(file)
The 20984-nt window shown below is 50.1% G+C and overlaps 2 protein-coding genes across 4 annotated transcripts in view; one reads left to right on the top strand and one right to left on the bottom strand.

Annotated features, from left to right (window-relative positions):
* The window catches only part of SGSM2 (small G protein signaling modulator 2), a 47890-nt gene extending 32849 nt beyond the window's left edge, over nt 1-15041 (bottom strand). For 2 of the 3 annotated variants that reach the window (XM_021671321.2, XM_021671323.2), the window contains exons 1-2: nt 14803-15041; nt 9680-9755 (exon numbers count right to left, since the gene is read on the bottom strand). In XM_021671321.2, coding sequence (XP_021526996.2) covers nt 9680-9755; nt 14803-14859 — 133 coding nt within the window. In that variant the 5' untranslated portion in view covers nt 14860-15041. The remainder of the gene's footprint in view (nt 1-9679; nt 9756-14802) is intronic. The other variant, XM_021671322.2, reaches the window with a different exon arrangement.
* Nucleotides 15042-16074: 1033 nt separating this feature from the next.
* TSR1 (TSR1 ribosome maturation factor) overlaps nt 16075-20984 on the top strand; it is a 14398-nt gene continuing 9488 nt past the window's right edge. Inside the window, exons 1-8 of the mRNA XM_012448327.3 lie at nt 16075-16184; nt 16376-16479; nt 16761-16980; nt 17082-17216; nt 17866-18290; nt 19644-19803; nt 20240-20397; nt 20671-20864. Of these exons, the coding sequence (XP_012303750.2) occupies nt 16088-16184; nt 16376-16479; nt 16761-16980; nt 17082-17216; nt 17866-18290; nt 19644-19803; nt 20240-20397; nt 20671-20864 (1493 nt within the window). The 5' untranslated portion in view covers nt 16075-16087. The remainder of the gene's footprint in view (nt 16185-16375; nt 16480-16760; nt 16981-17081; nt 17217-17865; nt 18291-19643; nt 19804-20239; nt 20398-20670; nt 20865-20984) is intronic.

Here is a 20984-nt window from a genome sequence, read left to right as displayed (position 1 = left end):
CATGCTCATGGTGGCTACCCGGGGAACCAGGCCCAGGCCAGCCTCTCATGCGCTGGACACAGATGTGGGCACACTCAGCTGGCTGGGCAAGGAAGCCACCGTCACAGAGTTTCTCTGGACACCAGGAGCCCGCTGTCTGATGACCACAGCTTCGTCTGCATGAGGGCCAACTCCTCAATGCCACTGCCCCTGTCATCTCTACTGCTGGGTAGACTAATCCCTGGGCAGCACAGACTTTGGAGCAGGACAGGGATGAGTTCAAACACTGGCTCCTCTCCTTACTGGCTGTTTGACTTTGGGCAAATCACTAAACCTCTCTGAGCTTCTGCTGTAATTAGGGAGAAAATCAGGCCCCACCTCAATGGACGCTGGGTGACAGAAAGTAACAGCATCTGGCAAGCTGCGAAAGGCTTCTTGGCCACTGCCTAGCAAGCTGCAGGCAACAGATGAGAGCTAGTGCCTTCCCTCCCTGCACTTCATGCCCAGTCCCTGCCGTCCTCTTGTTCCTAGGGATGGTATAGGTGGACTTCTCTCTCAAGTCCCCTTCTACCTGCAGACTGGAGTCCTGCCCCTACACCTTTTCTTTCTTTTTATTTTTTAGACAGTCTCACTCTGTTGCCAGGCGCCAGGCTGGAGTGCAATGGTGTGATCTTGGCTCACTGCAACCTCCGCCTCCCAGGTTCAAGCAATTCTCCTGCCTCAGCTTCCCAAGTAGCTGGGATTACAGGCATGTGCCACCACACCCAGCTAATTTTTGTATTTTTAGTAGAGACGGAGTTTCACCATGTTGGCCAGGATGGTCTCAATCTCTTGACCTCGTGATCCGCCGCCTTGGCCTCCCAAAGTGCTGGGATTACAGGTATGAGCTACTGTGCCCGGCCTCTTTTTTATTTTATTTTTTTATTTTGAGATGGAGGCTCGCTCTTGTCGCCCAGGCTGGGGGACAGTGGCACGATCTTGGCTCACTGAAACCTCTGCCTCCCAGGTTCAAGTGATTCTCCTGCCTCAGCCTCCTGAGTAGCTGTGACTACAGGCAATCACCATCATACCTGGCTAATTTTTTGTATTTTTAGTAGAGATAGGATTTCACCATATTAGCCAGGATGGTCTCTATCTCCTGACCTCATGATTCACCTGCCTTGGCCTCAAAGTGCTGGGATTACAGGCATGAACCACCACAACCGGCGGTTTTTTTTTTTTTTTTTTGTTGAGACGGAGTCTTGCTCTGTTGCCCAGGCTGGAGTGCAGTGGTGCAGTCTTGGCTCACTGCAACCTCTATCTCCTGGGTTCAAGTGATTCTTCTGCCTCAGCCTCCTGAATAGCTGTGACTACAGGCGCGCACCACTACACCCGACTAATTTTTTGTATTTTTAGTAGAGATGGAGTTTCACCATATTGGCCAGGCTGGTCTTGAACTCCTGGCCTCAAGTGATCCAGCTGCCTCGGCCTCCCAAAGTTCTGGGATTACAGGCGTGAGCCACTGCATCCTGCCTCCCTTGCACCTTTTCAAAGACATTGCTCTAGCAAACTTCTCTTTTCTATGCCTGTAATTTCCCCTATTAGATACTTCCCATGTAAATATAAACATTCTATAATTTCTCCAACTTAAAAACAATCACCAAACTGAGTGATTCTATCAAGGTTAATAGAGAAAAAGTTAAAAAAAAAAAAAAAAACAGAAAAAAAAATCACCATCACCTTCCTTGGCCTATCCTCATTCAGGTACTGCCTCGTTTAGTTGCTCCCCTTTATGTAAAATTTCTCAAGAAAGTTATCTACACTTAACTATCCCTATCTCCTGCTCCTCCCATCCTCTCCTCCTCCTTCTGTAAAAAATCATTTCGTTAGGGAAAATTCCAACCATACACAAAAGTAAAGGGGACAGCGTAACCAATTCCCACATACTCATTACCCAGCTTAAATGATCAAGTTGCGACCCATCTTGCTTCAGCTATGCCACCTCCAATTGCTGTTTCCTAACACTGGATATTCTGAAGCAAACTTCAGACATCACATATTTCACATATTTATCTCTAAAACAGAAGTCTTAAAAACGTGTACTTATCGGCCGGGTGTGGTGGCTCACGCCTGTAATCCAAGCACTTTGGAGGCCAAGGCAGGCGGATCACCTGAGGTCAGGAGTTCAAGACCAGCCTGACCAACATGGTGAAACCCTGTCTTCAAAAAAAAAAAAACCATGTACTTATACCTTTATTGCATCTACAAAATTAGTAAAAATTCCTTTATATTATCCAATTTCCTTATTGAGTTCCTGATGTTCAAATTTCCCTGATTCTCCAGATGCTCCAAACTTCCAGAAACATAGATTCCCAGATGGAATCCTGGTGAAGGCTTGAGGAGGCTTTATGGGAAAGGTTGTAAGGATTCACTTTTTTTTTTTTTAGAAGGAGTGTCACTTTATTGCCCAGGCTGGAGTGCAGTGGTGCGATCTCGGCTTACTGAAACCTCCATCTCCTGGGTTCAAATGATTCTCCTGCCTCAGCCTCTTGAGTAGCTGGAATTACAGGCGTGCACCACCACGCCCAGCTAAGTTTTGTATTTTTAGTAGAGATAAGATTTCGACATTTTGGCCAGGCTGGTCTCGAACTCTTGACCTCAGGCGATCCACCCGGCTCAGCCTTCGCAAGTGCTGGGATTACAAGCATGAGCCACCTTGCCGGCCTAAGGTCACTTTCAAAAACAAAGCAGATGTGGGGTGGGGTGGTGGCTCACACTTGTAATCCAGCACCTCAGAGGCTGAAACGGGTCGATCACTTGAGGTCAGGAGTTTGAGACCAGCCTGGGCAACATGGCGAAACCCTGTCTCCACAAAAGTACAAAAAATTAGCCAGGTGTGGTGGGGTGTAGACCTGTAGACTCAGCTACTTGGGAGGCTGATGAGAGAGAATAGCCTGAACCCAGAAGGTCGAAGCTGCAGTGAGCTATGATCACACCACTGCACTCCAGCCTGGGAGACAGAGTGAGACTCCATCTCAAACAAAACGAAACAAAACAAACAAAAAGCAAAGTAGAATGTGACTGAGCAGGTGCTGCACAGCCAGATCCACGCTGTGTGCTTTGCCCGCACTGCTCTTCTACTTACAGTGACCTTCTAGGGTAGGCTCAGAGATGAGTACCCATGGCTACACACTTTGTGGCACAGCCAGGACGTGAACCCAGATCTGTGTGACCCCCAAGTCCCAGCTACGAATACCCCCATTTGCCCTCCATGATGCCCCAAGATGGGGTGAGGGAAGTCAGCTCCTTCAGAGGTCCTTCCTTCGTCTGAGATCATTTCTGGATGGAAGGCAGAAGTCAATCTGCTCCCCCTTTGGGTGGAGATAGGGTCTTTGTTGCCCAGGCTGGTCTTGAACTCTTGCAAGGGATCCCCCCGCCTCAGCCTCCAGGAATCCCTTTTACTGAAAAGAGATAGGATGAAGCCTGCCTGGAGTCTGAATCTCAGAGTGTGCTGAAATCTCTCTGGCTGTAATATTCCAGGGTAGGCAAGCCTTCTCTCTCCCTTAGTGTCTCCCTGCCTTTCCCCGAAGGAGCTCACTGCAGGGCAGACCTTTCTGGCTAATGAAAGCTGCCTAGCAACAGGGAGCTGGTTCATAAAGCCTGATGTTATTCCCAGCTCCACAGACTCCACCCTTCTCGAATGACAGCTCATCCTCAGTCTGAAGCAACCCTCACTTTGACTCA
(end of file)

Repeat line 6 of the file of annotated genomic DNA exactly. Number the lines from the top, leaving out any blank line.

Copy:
Here is a 20984-nt window from a genome sequence, read left to right as displayed (position 1 = left end):